Leeds-list brings an insight into the ongoing battle of Motorist vs Cyslist, shining light on why so much bad blood runs between the two opposing sides.

Unrelated to Leeds but worth a read given the lively debate that has sprung up after Russell Brand appeared against Jeremy Paxman on Newsnight, this article debates the motion: Russell Brand: Idiot or Pioneer? We’re presented with the arguments for and against.

With the recent closure of Anthony’s Piazza and Rib Shakk on the bottom floor of the Corn Exchange, attention turned to what might by in the pipeline. Leeds-list investigates the issue.

The Culture Vulture gives its two cents on how to make Leeds a more “walkable city”. It presents various schemes and ideas for improvements to encourage more people to take to their feet.

And so the bombardment of reminders that Christmas is around the corner commences. Window displays come alive with Christmas lights and jazzy festive decorations once again. If you’re starting to dread the momentous task of preparing Christmas dinner for all the family, then perhaps you should consider the easier, stress-free option of dining out. But where is this possible? Here’s a round up of some eateries in Leeds preparing to serve up Christmas dinner.

We’re also treated to a round-up of all the best place to go in Leeds if you’re keen on great customer service.

I’ve saved the best ‘till last. Finally, the German Market has returned to Leeds, looking and tasting as glorious as ever. Hurrah! If you haven’t already paid it a visit, then you absolutely must.

That’s about it for now, folks. I leave you with a suitably festive video of the Christmas lights switch on for those who missed it.

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The Monthly @Chrisnickson2: the mean streets of Leeds.

Pitfall Street, Leeds [xx0509]

Pitfall St by Daniel Weir (danielweiresq) on Flickr (CC-NC)

You’ve wandered around them and used their names without a thought, I’m sure. Everyone has. The streets of Leeds, I mean. But there’s a tale – often just a short one – behind almost every street name, and it’s no exception here. Take Kirkgate and Briggate, for instance, the two oldest streets in Leeds. The first thing to know is that ‘gate’ comes from the Norse (after all, we’re Viking stock here!) and means ‘way’ or ‘street.’ Kirkgate – way to the kirk or church. Biggate – way to the bridge. Simple, really.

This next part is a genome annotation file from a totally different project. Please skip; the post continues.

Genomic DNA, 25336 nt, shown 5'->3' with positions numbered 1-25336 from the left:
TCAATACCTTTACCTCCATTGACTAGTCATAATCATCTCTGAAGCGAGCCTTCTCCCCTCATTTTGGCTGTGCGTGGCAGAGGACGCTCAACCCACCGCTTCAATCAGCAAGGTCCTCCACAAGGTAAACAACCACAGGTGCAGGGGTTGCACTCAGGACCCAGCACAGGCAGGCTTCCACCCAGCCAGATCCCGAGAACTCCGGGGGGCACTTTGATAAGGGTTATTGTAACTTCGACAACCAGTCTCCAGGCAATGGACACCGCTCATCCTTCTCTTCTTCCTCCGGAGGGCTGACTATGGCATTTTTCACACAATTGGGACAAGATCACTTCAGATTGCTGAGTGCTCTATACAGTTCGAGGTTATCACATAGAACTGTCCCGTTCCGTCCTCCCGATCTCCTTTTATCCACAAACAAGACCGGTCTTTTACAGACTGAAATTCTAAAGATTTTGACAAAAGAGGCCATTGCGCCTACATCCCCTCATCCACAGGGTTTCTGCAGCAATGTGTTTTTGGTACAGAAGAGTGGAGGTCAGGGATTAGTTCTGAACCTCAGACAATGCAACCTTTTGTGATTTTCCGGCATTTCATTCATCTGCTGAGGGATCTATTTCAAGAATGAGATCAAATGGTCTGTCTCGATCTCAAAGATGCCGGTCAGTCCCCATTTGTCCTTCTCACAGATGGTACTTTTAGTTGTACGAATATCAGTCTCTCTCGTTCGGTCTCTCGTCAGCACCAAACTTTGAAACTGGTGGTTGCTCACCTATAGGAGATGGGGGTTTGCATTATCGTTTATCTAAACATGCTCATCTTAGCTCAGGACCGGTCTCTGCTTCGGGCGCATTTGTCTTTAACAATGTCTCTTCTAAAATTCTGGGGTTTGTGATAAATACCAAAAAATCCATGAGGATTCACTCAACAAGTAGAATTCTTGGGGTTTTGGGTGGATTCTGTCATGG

But not always perfect. Swinegate doesn’t mean way of the pigs (with that and Boar Lane, you could be forgiven for thinking we can a porcine history). The ‘swine’ in Swinegate derives (according to Dr. David Thornton) from the word swein, meaning someone who lives in the country, while ‘Boar’ comes from borough.

The Headrow, which was for many centuries Head Row, marked the northern limit of Leeds as it once was, with the area beyond, with St. John’s Church, the original Grammar School, etc., known as Town End when development began there in the early 18th century. Much later, John Harrison, one of the great benefactors of Leeds, would be commemorated in the area by Harrison Street.

Basinghall Street was once called Butts Lane, in memory of the law that all men had to practice archery (that is, using the butts, or targets) each Sunday. Nowadays, all that’s left in the snigger-making Butts Court. Lady Lane, on a more spiritual note, was home to the Chapel of Our Lady. For many years, Leeds Workhouse stood there, too, at the corner with Vicar Lane.

Mill Hill, unsurprisingly, held the King’s Mill, where those in the manor Leeds had to have their corn ground for bread (Leeds was confusingly made up of two manors, but that’s another story). Later, someone else went into competition by building a mill at Sheepscar Beck. And like all mills, it needed a garth – a feeder off the river. So Millgarth came into being, remember by Millgrath Street.

Even the names of areas reek of history around here. Burmantofts, for example. A toft was a farming area, so this was the space set aside where men of the borough would farm. Makes sense now, right?

What about Mabgate? Well, mab was the word used for prostitute, so you can figure that one out for yourself, Leeds’ own early version of the Reeperbahn. Interesting stuff, this history, isn’t it?

Of course, there’s one Leeds street name that’s defied rational explanation. The Calls. It’s the odd one out. It even sounds wrong for Leeds. Going way, way, back it was nothing more than a path down by the Aire. The river would have been on one side, gardens of the big houses on Kirkgate and tenter fields (for drying and tautening the weave of cloth) on the other. The closest anyone’s come to an explanation is the Latin word callis, although this seems very unlikely (that said, there was a Roman ford at the river, and possibly some small Roman settlement but it’s doubtful that the name would have stuck for so long). But as no one’s come up with anything better, it’ll do for now.

So when you’re walking around the city centre (or even out in the ‘burbs – ask me about Penda’s Way sometime), take a look at the street signs and have a think.